Have you ever received a message sent through your site’s contact form that went something like this:
Hi! In case you are wondering why you are not receiving more Google visitors, you should know that your site is not ranking at all for many important keywords. We can get you first page spots for your keywords and increase your search traffic. Be in touch with us at email@example.com.
If you have, I hope you ignored it.
Spammy offers sent through a contact form (or worse, as comments on your blog posts or company Facebook page) are dead giveaways of a company with whom you do not want to do business.
But even if you actively sought out an SEO firm, there are plenty of fly-by-night companies out there that you might land on by mistake. Unprofessional operations will – at the least – take your money and not do anything productive. At most, they could do actual damage to your site’s standing in search engines with their “SEO techniques”.
How do you know when to stay away?
The following are three tip-offs that will help you keep your money in your pocket – ready to give to a better contender.
1) They pick keywords without performing competition analysis
Ask the company how they will decide on the keywords for your site.
If the answer sounds like, “We use our heads and/or a tool to brainstorm all the possible keywords that might be relevant for your market. We use a tool to find the search volume for each of those keywords. We optimize your site for the relevant keywords with the highest search volume” – stay away! You may end up having a well-optimized site for your keywords – but if you’re competing against the likes of Apple, IBM and Wikipedia for the same keywords– you ain’t got a fighting chance.
Instead, the answer should be something like: “We use our heads and/or a tool to brainstorm all the possible keywords that might be relevant for your market. We use a tool to find the search volume for each of those keywords. When we see which keywords have a decent number of people searching for them, we check out the competition for those keywords on Google to see if your site has a chance of competing against the top-ranking sites and making it onto page one.”
For any keyword they end up suggesting, a good SEO company should be able to tell you why they chose that keyword and not a different one. Ask. Request to see their documents with recorded search volume and analysis of the competition. A good SEO company will be transparent.
2) They put keywords in the keywords meta-tag (and say it will help)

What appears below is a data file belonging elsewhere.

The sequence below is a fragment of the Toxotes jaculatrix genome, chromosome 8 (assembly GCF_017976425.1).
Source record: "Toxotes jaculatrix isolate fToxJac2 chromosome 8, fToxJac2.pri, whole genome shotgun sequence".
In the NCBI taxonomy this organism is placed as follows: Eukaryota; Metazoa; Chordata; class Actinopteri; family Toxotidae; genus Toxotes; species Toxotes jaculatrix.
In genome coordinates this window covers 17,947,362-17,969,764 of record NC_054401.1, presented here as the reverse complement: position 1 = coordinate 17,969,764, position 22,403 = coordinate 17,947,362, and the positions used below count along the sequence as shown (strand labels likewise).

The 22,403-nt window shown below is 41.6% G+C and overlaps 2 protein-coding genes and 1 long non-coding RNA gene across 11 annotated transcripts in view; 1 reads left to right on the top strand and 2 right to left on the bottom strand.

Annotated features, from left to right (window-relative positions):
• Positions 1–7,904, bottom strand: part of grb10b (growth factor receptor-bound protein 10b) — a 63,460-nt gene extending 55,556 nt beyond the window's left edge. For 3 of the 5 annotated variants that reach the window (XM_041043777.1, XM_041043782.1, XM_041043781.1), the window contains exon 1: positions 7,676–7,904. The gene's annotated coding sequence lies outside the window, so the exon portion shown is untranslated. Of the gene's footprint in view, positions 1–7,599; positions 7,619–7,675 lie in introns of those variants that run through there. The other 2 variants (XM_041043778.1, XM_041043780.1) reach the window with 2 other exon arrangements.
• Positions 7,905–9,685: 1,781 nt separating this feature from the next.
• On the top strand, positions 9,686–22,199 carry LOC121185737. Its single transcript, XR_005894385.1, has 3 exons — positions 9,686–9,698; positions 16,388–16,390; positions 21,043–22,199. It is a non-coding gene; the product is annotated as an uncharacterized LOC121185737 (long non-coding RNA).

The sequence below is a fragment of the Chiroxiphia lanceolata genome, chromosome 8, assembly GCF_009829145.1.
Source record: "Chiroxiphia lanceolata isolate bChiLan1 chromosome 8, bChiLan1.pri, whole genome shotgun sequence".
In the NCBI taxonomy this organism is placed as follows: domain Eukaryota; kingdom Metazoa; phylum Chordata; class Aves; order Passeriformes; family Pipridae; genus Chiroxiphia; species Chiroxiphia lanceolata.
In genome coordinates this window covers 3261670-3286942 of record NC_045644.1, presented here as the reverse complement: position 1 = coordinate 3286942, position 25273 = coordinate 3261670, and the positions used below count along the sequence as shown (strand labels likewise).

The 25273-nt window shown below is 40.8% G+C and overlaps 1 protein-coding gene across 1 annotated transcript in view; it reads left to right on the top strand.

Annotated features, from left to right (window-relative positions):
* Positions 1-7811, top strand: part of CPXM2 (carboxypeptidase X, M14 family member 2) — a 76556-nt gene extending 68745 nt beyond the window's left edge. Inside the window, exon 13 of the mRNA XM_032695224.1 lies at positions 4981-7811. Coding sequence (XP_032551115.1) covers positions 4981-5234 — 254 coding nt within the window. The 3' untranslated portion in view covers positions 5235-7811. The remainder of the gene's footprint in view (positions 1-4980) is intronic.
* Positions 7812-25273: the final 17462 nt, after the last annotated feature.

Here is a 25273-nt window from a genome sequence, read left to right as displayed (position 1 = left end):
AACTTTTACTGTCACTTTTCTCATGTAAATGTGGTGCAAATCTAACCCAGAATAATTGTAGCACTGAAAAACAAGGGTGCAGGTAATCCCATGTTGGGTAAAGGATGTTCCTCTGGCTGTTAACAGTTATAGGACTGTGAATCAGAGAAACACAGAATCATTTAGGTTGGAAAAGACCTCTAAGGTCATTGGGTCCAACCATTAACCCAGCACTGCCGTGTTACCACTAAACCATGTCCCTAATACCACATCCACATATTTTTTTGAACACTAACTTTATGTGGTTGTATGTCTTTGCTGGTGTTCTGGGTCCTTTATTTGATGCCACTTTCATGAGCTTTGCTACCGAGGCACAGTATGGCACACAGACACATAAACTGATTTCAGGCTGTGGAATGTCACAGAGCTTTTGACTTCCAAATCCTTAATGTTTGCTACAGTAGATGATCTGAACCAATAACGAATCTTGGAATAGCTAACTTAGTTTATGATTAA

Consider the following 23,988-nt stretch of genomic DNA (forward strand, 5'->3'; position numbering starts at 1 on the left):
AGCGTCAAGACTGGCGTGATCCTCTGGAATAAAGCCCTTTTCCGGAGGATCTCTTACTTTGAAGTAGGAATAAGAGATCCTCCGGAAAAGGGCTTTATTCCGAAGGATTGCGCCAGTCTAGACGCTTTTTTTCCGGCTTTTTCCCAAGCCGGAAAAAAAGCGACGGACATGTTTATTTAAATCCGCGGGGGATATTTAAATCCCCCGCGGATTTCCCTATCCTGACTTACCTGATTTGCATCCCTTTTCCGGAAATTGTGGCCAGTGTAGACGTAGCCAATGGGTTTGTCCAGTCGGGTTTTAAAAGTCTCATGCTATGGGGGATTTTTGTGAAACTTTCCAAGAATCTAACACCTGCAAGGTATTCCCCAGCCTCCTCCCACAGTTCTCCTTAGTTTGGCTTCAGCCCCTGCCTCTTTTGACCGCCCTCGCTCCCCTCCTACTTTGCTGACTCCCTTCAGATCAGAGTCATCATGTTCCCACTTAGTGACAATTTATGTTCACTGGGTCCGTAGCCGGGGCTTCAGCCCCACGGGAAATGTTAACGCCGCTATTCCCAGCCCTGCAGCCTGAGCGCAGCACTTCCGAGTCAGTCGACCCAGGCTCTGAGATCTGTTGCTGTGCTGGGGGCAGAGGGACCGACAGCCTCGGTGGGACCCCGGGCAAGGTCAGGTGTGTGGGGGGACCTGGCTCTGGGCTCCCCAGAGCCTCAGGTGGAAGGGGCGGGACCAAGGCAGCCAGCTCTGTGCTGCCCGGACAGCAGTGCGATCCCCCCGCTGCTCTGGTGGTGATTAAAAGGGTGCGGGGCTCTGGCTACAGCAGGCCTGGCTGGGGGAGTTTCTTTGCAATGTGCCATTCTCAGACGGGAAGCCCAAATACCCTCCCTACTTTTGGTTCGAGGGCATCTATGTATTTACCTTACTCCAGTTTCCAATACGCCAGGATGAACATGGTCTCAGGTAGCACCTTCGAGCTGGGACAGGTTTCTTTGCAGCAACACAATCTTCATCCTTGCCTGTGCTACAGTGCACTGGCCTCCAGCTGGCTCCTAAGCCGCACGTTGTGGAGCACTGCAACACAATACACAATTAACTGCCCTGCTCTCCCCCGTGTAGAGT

Putting keywords in the keywords meta-tag for a web page helped in ranking… about 10 years ago. About four years ago Google officially announced that they no longer look at the keywords meta-tag – and made it sound like it’s been that way for a while. So putting your keywords in the tag is only useful for revealing to your competitors what keywords you’re targeting. Not a great strategy.
If your SEO firm wants to use the keywords meta-tag, ask why. If they say, “To help in getting you to page one,” run! They are way behind in an ever changing and quickly evolving game. If they say, “To put fake keywords in to fool your competition,” your call. Not my personal strategy, but not a red light as to their SEO-savvy.
3) They won’t tell you what their techniques are OR they tell you what their techniques are – and they consist of commenting on blogs and forums.
This is another example of the two traits mentioned above that are so critical in an SEO company:
If either of those two are missing, do not pass go or collect $200. Walk away.
If they’re not transparent and won’t tell you what their techniques are, be suspicious. That doesn’t mean they need to share every last detail (wouldn’t it bore you?) But they should be able to walk you through the general strategy and techniques they use. If not, it would not be paranoid to suspect that either:
a) They’re using “black hat” techniques (things that are against Google’s Terms of Service and when discovered can get penalized)
b) They outsource their SEO work and don’t do most of it themselves (not uncommon when it comes to bigger companies that claim to do everything digital marketing related). If they’re outsourcing to qualified people and have a hand in what’s going on, that’s not necessarily bad – but if they can’t tell you the techniques, it gives you some idea of their measure of involvement in the process.
If they’re transparent, but they reveal that their SEO techniques are outdated, make like a tree and leave. The list of techniques below are past their prime (especially when used excessively and/or in absence of any other strategy):
a) Registering your site in lots of directories
b) Commenting on other blogs and linking to your site in the comment
c) Commenting on forums and linking to your site in the signature
d) Putting lots of keywords, separated by commas, in the title tag
e) Take a look at this list of outdated SEO techniques
One more bonus tip-off: Be concerned if the SEO company “guarantees results” – especially if they do so before having spoken to you and gotten a feel for your niche. To succeed in SEO usually means to come in above the other sites competing for a specified keyword. Your SEO company can’t control the competition and what the competition does. It’s a little like a baseball coach guaranteeing that if the team hires him, they will win the championships. Ask exactly what kind of results they “guarantee” and what happens if those results aren’t achieved. Make sure that’s written in whatever contract you sign… but again, I personally would shy away from companies making promises like that.
May you find the SEO firm of your dreams, that will not only take you to high rankings in Google, but to measurable success for your business!
Submitted by Aviva